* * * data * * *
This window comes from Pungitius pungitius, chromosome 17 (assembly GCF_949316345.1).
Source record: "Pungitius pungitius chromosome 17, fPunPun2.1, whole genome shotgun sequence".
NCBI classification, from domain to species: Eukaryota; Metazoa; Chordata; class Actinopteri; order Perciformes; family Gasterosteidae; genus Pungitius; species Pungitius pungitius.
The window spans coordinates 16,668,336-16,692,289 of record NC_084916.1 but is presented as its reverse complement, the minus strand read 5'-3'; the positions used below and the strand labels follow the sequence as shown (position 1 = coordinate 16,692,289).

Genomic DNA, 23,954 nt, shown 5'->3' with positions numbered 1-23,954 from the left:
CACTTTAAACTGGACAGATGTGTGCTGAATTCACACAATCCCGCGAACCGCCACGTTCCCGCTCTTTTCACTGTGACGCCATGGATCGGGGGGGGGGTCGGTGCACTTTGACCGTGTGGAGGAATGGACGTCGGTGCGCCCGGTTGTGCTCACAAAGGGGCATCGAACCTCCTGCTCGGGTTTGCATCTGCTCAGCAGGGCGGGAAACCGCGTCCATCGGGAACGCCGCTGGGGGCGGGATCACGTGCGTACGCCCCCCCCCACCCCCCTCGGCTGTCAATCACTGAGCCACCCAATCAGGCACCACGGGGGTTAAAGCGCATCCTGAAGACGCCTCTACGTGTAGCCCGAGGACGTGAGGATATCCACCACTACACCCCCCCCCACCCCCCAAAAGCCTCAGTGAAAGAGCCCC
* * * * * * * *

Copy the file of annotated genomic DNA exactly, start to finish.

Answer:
This window comes from Pungitius pungitius, chromosome 17 (assembly GCF_949316345.1).
Source record: "Pungitius pungitius chromosome 17, fPunPun2.1, whole genome shotgun sequence".
NCBI classification, from domain to species: Eukaryota; Metazoa; Chordata; class Actinopteri; order Perciformes; family Gasterosteidae; genus Pungitius; species Pungitius pungitius.
The window spans coordinates 16,668,336-16,692,289 of record NC_084916.1 but is presented as its reverse complement, the minus strand read 5'-3'; the positions used below and the strand labels follow the sequence as shown (position 1 = coordinate 16,692,289).

Genomic DNA, 23,954 nt, shown 5'->3' with positions numbered 1-23,954 from the left:
CACTTTAAACTGGACAGATGTGTGCTGAATTCACACAATCCCGCGAACCGCCACGTTCCCGCTCTTTTCACTGTGACGCCATGGATCGGGGGGGGGGTCGGTGCACTTTGACCGTGTGGAGGAATGGACGTCGGTGCGCCCGGTTGTGCTCACAAAGGGGCATCGAACCTCCTGCTCGGGTTTGCATCTGCTCAGCAGGGCGGGAAACCGCGTCCATCGGGAACGCCGCTGGGGGCGGGATCACGTGCGTACGCCCCCCCCCACCCCCCTCGGCTGTCAATCACTGAGCCACCCAATCAGGCACCACGGGGGTTAAAGCGCATCCTGAAGACGCCTCTACGTGTAGCCCGAGGACGTGAGGATATCCACCACTACACCCCCCCCCACCCCCCAAAAGCCTCAGTGAAAGAGCCCC